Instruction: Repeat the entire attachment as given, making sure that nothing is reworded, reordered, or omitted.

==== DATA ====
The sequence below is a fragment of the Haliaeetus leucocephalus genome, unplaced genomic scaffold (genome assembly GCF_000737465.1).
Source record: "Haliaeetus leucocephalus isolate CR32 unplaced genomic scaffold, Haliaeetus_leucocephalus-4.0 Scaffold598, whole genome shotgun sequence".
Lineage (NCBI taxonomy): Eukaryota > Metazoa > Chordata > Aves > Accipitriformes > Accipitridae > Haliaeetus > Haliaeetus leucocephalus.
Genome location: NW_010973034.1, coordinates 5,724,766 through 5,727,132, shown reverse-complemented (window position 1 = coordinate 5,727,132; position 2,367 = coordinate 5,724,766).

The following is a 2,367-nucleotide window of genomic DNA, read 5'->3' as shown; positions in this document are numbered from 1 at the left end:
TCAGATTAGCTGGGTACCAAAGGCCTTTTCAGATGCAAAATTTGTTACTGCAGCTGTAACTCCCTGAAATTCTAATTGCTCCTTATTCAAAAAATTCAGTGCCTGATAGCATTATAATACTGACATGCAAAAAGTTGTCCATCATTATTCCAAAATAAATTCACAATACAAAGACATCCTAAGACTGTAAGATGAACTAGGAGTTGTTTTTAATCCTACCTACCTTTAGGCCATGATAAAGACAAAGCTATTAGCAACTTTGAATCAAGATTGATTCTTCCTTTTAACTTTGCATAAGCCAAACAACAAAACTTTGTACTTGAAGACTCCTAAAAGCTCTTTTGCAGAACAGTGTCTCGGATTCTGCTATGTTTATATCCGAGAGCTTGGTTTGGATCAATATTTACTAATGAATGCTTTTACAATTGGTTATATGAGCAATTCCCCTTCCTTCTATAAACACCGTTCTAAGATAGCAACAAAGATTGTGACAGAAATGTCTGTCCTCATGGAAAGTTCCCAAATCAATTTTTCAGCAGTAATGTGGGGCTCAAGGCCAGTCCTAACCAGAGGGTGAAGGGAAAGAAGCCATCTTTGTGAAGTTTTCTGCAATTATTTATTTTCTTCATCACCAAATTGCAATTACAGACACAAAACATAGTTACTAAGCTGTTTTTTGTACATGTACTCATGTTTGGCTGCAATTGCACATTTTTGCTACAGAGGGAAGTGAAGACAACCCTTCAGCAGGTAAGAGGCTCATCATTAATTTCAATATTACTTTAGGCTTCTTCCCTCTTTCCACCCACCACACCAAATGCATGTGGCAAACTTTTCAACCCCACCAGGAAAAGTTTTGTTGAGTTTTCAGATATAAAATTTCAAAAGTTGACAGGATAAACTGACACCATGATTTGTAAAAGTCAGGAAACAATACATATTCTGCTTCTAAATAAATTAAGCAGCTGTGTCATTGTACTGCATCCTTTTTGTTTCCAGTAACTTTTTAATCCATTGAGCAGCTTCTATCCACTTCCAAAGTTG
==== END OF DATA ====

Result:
The sequence below is a fragment of the Haliaeetus leucocephalus genome, unplaced genomic scaffold (genome assembly GCF_000737465.1).
Source record: "Haliaeetus leucocephalus isolate CR32 unplaced genomic scaffold, Haliaeetus_leucocephalus-4.0 Scaffold598, whole genome shotgun sequence".
Lineage (NCBI taxonomy): Eukaryota > Metazoa > Chordata > Aves > Accipitriformes > Accipitridae > Haliaeetus > Haliaeetus leucocephalus.
Genome location: NW_010973034.1, coordinates 5,724,766 through 5,727,132, shown reverse-complemented (window position 1 = coordinate 5,727,132; position 2,367 = coordinate 5,724,766).

The following is a 2,367-nucleotide window of genomic DNA, read 5'->3' as shown; positions in this document are numbered from 1 at the left end:
TCAGATTAGCTGGGTACCAAAGGCCTTTTCAGATGCAAAATTTGTTACTGCAGCTGTAACTCCCTGAAATTCTAATTGCTCCTTATTCAAAAAATTCAGTGCCTGATAGCATTATAATACTGACATGCAAAAAGTTGTCCATCATTATTCCAAAATAAATTCACAATACAAAGACATCCTAAGACTGTAAGATGAACTAGGAGTTGTTTTTAATCCTACCTACCTTTAGGCCATGATAAAGACAAAGCTATTAGCAACTTTGAATCAAGATTGATTCTTCCTTTTAACTTTGCATAAGCCAAACAACAAAACTTTGTACTTGAAGACTCCTAAAAGCTCTTTTGCAGAACAGTGTCTCGGATTCTGCTATGTTTATATCCGAGAGCTTGGTTTGGATCAATATTTACTAATGAATGCTTTTACAATTGGTTATATGAGCAATTCCCCTTCCTTCTATAAACACCGTTCTAAGATAGCAACAAAGATTGTGACAGAAATGTCTGTCCTCATGGAAAGTTCCCAAATCAATTTTTCAGCAGTAATGTGGGGCTCAAGGCCAGTCCTAACCAGAGGGTGAAGGGAAAGAAGCCATCTTTGTGAAGTTTTCTGCAATTATTTATTTTCTTCATCACCAAATTGCAATTACAGACACAAAACATAGTTACTAAGCTGTTTTTTGTACATGTACTCATGTTTGGCTGCAATTGCACATTTTTGCTACAGAGGGAAGTGAAGACAACCCTTCAGCAGGTAAGAGGCTCATCATTAATTTCAATATTACTTTAGGCTTCTTCCCTCTTTCCACCCACCACACCAAATGCATGTGGCAAACTTTTCAACCCCACCAGGAAAAGTTTTGTTGAGTTTTCAGATATAAAATTTCAAAAGTTGACAGGATAAACTGACACCATGATTTGTAAAAGTCAGGAAACAATACATATTCTGCTTCTAAATAAATTAAGCAGCTGTGTCATTGTACTGCATCCTTTTTGTTTCCAGTAACTTTTTAATCCATTGAGCAGCTTCTATCCACTTCCAAAGTTG